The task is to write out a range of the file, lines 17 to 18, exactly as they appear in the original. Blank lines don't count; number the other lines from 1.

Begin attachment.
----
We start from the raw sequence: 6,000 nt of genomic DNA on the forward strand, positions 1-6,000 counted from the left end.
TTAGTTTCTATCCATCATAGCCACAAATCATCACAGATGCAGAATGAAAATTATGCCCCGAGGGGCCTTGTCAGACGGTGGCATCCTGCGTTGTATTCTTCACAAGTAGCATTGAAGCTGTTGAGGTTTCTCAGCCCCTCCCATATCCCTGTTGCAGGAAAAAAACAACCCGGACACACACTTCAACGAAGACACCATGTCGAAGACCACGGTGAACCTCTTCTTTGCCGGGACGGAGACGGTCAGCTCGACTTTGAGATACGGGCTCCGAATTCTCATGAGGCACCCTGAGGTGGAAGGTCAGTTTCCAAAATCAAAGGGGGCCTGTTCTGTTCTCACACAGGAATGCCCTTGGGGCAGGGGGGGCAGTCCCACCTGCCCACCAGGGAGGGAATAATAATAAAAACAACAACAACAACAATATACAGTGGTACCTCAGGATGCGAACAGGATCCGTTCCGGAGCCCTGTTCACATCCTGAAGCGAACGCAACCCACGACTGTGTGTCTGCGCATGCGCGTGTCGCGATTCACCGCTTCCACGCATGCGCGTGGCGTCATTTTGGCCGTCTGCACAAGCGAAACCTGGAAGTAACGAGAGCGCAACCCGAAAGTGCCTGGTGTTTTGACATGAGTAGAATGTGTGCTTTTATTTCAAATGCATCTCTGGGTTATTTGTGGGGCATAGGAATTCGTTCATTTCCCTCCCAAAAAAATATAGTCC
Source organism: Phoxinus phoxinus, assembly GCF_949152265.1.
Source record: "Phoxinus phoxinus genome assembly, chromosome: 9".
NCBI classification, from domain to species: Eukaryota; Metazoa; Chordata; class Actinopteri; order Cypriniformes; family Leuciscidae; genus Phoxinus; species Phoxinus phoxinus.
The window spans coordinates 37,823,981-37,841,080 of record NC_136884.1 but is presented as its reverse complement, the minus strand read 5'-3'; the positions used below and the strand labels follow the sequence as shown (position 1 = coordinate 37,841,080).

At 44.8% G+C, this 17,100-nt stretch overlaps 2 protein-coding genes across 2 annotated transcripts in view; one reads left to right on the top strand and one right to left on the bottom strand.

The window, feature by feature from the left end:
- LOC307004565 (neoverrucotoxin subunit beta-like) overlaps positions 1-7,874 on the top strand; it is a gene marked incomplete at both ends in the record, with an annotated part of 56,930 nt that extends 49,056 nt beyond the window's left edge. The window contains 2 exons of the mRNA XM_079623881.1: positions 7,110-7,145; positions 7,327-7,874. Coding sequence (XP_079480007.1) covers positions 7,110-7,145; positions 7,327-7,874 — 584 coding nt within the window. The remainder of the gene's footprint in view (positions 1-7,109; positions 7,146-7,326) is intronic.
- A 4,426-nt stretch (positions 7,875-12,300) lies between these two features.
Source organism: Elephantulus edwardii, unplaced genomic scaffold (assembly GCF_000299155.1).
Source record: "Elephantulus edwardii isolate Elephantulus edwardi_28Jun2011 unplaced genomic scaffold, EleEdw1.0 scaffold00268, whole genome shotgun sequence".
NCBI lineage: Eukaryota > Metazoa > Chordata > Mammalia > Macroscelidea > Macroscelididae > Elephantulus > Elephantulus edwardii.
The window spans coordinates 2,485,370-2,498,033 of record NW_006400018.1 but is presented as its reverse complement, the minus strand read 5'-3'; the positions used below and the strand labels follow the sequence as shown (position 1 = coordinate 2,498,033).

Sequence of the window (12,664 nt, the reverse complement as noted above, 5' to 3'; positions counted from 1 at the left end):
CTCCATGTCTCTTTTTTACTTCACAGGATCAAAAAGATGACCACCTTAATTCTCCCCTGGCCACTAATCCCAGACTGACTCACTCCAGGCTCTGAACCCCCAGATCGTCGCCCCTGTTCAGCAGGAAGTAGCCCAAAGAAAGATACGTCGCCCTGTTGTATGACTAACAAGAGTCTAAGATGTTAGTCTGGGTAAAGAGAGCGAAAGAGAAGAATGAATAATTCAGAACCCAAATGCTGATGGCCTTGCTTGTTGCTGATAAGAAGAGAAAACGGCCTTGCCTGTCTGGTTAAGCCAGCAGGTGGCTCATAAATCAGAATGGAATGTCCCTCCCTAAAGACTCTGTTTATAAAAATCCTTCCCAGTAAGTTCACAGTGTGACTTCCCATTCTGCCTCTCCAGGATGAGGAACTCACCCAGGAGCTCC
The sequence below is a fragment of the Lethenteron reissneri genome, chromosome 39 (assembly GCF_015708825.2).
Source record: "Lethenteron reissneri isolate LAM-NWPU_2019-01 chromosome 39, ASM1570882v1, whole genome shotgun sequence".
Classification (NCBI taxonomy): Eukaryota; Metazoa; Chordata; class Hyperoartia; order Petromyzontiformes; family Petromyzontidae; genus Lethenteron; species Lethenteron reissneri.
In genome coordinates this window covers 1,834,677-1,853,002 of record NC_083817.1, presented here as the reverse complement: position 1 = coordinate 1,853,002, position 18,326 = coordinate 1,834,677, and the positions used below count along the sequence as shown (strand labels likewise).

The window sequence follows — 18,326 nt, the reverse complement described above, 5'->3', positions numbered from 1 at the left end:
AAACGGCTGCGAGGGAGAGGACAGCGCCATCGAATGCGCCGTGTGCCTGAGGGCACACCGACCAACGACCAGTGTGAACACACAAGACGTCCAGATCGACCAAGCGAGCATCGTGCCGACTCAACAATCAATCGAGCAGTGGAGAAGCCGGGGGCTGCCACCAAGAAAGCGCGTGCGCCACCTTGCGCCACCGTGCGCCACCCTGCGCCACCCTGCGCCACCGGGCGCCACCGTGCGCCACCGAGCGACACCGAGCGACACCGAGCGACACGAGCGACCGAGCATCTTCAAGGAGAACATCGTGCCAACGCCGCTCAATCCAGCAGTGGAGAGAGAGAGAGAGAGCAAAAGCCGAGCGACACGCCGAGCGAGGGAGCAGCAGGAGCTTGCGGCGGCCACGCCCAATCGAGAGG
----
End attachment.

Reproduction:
The sequence below is a fragment of the Lethenteron reissneri genome, chromosome 39 (assembly GCF_015708825.2).
Source record: "Lethenteron reissneri isolate LAM-NWPU_2019-01 chromosome 39, ASM1570882v1, whole genome shotgun sequence".